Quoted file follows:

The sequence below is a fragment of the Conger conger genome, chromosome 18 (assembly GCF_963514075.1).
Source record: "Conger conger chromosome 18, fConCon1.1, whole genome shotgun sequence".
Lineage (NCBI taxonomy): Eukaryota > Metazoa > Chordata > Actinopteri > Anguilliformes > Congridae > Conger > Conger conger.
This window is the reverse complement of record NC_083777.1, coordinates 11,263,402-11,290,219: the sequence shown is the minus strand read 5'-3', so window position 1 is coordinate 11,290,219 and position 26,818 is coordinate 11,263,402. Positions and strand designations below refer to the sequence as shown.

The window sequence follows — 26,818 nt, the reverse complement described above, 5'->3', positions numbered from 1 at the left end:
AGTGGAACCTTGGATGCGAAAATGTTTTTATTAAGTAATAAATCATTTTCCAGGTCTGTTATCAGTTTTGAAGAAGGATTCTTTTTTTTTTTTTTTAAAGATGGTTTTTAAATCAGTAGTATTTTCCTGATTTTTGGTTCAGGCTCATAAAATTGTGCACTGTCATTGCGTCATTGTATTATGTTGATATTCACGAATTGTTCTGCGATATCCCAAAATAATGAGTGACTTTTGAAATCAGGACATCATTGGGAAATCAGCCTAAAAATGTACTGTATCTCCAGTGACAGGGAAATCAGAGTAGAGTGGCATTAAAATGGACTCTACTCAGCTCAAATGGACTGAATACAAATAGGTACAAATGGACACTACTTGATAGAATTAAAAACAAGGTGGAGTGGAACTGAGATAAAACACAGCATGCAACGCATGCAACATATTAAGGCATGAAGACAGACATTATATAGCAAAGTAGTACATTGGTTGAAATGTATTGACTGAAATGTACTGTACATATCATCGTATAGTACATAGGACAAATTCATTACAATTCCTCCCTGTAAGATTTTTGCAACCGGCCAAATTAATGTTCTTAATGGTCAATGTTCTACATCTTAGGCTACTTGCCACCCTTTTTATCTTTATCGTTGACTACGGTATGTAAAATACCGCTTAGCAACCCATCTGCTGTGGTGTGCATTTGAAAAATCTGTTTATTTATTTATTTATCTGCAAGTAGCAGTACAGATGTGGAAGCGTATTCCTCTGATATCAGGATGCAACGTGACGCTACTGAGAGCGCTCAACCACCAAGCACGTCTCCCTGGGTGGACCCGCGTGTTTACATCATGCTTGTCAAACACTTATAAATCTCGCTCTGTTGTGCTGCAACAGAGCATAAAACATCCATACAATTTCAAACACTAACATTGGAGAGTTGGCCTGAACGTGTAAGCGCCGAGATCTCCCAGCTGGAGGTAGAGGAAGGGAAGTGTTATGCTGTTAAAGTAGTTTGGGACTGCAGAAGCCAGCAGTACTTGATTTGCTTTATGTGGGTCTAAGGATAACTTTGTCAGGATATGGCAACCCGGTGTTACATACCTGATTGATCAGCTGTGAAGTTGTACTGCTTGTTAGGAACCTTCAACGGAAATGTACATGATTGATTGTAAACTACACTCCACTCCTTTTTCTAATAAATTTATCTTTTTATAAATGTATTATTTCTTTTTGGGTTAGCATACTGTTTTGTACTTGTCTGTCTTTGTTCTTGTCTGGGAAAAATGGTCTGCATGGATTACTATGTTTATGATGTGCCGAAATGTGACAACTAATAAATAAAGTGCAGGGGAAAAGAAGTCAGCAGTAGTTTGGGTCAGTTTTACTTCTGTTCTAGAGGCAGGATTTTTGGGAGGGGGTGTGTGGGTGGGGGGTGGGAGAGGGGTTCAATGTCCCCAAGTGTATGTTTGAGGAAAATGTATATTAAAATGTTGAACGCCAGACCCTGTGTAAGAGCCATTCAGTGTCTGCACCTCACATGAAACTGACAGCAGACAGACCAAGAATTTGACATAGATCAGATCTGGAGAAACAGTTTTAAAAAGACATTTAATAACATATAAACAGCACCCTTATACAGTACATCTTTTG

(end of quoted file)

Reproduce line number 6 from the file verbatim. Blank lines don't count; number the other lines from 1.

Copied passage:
AGTGGAACCTTGGATGCGAAAATGTTTTTATTAAGTAATAAATCATTTTCCAGGTCTGTTATCAGTTTTGAAGAAGGATTCTTTTTTTTTTTTTTTAAAGATGGTTTTTAAATCAGTAGTATTTTCCTGATTTTTGGTTCAGGCTCATAAAATTGTGCACTGTCATTGCGTCATTGTATTATGTTGATATTCACGAATTGTTCTGCGATATCCCAAAATAATGAGTGACTTTTGAAATCAGGACATCATTGGGAAATCAGCCTAAAAATGTACTGTATCTCCAGTGACAGGGAAATCAGAGTAGAGTGGCATTAAAATGGACTCTACTCAGCTCAAATGGACTGAATACAAATAGGTACAAATGGACACTACTTGATAGAATTAAAAACAAGGTGGAGTGGAACTGAGATAAAACACAGCATGCAACGCATGCAACATATTAAGGCATGAAGACAGACATTATATAGCAAAGTAGTACATTGGTTGAAATGTATTGACTGAAATGTACTGTACATATCATCGTATAGTACATAGGACAAATTCATTACAATTCCTCCCTGTAAGATTTTTGCAACCGGCCAAATTAATGTTCTTAATGGTCAATGTTCTACATCTTAGGCTACTTGCCACCCTTTTTATCTTTATCGTTGACTACGGTATGTAAAATACCGCTTAGCAACCCATCTGCTGTGGTGTGCATTTGAAAAATCTGTTTATTTATTTATTTATCTGCAAGTAGCAGTACAGATGTGGAAGCGTATTCCTCTGATATCAGGATGCAACGTGACGCTACTGAGAGCGCTCAACCACCAAGCACGTCTCCCTGGGTGGACCCGCGTGTTTACATCATGCTTGTCAAACACTTATAAATCTCGCTCTGTTGTGCTGCAACAGAGCATAAAACATCCATACAATTTCAAACACTAACATTGGAGAGTTGGCCTGAACGTGTAAGCGCCGAGATCTCCCAGCTGGAGGTAGAGGAAGGGAAGTGTTATGCTGTTAAAGTAGTTTGGGACTGCAGAAGCCAGCAGTACTTGATTTGCTTTATGTGGGTCTAAGGATAACTTTGTCAGGATATGGCAACCCGGTGTTACATACCTGATTGATCAGCTGTGAAGTTGTACTGCTTGTTAGGAACCTTCAACGGAAATGTACATGATTGATTGTAAACTACACTCCACTCCTTTTTCTAATAAATTTATCTTTTTATAAATGTATTATTTCTTTTTGGGTTAGCATACTGTTTTGTACTTGTCTGTCTTTGTTCTTGTCTGGGAAAAATGGTCTGCATGGATTACTATGTTTATGATGTGCCGAAATGTGACAACTAATAAATAAAGTGCAGGGGAAAAGAAGTCAGCAGTAGTTTGGGTCAGTTTTACTTCTGTTCTAGAGGCAGGATTTTTGGGAGGGGGTGTGTGGGTGGGGGGTGGGAGAGGGGTTCAATGTCCCCAAGTGTATGTTTGAGGAAAATGTATATTAAAATGTTGAACGCCAGACCCTGTGTAAGAGCCATTCAGTGTCTGCACCTCACATGAAACTGACAGCAGACAGACCAAGAATTTGACATAGATCAGATCTGGAGAAACAGTTTTAAAAAGACATTTAATAACATATAAACAGCACCCTTATACAGTACATCTTTTG